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Science  14 Sep 2012:
Vol. 337, Issue 6100, pp. 1274
DOI: 10.1126/science.337.6100.1274-d

Recent emphasis on improving science education has led to the development of high-quality research-based instructional strategies (RBISs). Henderson et al. analyzed the results of a Web survey of U.S. physics faculty in order to better understand the impact of RBISs and to identify any barriers to their use. Results showed that 12% of faculty members are unaware of RBISs, 16% are aware of them but have not tried any, and 23% have tried RBISs but have since discontinued their use. Further analysis indicated that reading education journals, attending workshops focused on teaching, having an interest in RBISs, and being female significantly correlated with knowledge and/or use of RBISs, whereas faculty age, institutional type, percentage of job related to teaching, and large class sizes were not found to be barriers to the use of RBISs. Taken together, these results suggest that although general dissemination strategies and professional development efforts create awareness and motivation to try RBISs, more support, especially related to dealing with student complaints, inability to cover the appropriate amount of content, and weaker-than-promised student outcomes, may be needed for faculty to implement and continue to use RBISs.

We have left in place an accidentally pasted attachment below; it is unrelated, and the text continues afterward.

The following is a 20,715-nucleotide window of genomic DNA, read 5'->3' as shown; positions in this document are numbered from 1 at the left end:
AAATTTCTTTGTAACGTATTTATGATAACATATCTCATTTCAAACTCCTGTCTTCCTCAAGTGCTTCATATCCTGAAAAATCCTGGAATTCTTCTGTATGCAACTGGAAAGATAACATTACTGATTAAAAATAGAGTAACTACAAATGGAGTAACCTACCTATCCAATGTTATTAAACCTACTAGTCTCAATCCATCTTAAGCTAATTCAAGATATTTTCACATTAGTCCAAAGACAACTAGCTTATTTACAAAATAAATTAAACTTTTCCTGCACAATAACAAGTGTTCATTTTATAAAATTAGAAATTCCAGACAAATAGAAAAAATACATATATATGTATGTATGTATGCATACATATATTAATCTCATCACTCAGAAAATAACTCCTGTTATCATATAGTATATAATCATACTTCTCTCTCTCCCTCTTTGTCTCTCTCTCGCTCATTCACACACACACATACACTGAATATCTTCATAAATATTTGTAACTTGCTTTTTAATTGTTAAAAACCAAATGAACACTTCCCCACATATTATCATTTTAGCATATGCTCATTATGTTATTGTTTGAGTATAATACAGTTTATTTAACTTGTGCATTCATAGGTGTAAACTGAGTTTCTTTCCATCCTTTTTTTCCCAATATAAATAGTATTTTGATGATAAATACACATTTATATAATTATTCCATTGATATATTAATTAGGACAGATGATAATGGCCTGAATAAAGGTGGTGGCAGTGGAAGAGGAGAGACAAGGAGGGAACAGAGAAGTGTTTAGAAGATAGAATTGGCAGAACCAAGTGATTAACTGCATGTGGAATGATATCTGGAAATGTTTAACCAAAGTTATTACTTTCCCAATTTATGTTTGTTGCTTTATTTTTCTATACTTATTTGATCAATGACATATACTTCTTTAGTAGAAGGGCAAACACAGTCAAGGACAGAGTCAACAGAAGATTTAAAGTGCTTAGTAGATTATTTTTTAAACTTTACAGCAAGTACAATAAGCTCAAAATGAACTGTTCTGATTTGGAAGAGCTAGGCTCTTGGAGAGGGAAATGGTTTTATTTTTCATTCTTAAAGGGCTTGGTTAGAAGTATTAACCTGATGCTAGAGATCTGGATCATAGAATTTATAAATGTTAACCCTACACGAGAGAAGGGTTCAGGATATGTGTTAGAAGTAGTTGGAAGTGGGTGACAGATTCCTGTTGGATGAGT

Phys. Rev. ST Phys. Educ. Res. 8, 020104 (2012).

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